The Food Safety Modernization Act (FSMA), coupled with increased media coverage of foodborne illness outbreaks, has contributed to the attention that food safety receives. But the real driver behind this focus on food safety was from consumer packaged goods companies (CPGs) seeking the latest technologies to ensure regulatory compliance and advance their operations.

These measures are not unique to the United States, and the Global Food Safety Initiative (GFSI), established in 2000, recognizes the need for harmonious food safety standards. Most recently, there has been a push by CPGs towards certification of packaging suppliers.

Change is Just around the Corner
At a conference last year, Cass Wade-Kudla, senior manager of packaging at General Mills Inc., Minneapolis, summed up this movement quite well. “If you supply a food company, you are no longer just the packaging industry, you are a part of the food industry,” said Ms. Wade-Kudla. “We treat food packaging with the same food safety rigor as food ingredients.”

Food needs all the protection it can get. According to the Centers for Disease Control and Prevention, Atlanta, foodborne illness affects an estimated 48 million people in the United States every year. Of those, 128,000 are hospitalized and around 3,000 die.

Consequently, FSMA expands the role of the Food and Drug Administration (FDA) in interstate commerce, requiring CPGs to comply with a variety of new procedures, including preventative controls, records and traceability and verification. To help them ensure compliance, processing and packaging suppliers are working directly with their customers to advise on new technology applications and equipment redesign.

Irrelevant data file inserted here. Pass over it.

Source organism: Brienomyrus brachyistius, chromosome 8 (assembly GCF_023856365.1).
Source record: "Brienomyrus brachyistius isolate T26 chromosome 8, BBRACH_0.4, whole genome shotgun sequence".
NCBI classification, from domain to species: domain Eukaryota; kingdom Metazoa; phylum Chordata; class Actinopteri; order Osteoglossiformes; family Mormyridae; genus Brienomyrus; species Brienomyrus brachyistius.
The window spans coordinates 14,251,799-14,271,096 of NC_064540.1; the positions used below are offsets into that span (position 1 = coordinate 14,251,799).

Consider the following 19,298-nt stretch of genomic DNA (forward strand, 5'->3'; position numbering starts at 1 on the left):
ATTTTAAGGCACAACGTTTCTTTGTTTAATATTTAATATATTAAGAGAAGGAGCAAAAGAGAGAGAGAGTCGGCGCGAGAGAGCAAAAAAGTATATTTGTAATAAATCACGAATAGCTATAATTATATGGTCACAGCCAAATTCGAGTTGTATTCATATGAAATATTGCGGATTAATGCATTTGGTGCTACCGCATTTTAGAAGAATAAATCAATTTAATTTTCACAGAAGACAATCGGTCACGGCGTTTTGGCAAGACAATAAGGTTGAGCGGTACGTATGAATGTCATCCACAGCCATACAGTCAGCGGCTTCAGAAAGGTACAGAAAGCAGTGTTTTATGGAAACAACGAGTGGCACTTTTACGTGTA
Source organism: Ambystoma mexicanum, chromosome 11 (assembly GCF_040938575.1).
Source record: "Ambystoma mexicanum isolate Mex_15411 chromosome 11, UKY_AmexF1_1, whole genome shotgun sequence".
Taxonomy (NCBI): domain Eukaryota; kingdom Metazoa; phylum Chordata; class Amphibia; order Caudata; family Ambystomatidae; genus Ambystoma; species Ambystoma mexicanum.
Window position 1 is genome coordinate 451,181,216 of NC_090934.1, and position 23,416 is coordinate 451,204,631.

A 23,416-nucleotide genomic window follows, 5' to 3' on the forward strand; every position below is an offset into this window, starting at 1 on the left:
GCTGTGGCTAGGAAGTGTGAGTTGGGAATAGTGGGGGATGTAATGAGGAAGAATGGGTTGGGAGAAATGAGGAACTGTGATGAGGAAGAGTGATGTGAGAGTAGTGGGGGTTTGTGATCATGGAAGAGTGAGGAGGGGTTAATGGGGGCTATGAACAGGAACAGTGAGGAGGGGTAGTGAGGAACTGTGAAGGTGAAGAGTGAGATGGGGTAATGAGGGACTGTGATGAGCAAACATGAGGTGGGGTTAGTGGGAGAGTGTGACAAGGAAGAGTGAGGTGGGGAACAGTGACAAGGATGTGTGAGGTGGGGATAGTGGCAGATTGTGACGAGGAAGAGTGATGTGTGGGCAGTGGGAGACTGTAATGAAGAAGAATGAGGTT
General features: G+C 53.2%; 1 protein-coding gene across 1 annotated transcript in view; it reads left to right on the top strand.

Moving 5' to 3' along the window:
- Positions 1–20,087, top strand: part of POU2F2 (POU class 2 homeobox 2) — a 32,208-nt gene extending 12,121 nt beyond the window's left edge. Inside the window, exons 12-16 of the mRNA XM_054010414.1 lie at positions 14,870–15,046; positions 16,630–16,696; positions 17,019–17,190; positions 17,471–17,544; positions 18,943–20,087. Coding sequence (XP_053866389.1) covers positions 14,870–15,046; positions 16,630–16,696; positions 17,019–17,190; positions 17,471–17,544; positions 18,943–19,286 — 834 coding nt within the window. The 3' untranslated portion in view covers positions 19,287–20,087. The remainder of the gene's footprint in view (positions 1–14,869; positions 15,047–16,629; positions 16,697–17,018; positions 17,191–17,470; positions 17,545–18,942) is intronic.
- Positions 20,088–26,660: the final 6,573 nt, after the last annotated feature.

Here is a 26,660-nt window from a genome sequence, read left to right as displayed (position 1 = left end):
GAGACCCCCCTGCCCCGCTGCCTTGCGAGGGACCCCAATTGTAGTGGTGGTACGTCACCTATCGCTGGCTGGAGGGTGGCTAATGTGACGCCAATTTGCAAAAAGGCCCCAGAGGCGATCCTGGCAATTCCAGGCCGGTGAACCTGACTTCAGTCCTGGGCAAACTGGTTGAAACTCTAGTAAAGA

Anticipation and the Waiting Game
An open and flexible dialogue with equipment suppliers will be critical to manufacturers in the coming months. CPGs are already challenged by the ongoing delays of formalized regulations. Following the 24-month delay between signing the law and publishing proposed regulations, FDA finally released two of five food safety standards for 120 days of public comment in January 2013.

The first rule requires any registered facilities of food intended for sale in the U.S. (manufacturers, processors and packers) to develop a written food safety plan that identifies hazards and outlines steps to minimize these hazards as well as monitoring procedures and methods for recording results. The plan must also map out steps that will be taken to correct any issues that do arise.

The second rule puts forth enforceable safety standards for the production and harvesting of produce on farms. While small farms (family farms with less than $250,000 annual monetary value of all commodities sold) will have one year to achieve compliance, larger farms will have 26 months. The proposed standards require farms to identify routes for microbial contamination—including water sources, animal health and hygiene, equipment, tools and buildings.

In these still early stages, many CPGs continue to question what new measures will be mandated and concerned about implementing changes that could be incorrect, un-needed and costly in the long run. However, these proposed rules can serve to guide the expectations of food processors and packagers as they look to formulate their own preventative measures. When compliance starts, they will require food safety and food defense plans to include a detailed overview of their Hazard Analysis and Critical Control Points (HACCP) plan. New rules will make it imperative to update directories of supply chain contacts, maintenance and access procedures as well as records should be brought up to date.

To help food manufacturers prepare for full implementation of new regulations, packaging and processing suppliers can also take proactive steps to validate properly functioning machinery. It is critical to ensure equipment is designed and constructed for best sanitation practices. This includes minimizing surface areas that requires cleaning; making sure parts and assemblies are easy to access and inspect; and that cleaning and sanitizing procedures are easily repeated.

The impact of FSMA will stretch beyond U.S. suppliers to U.S. manufacturers. Food and beverage producers that export to the U.S. will also be expected to comply with new food safety regulations.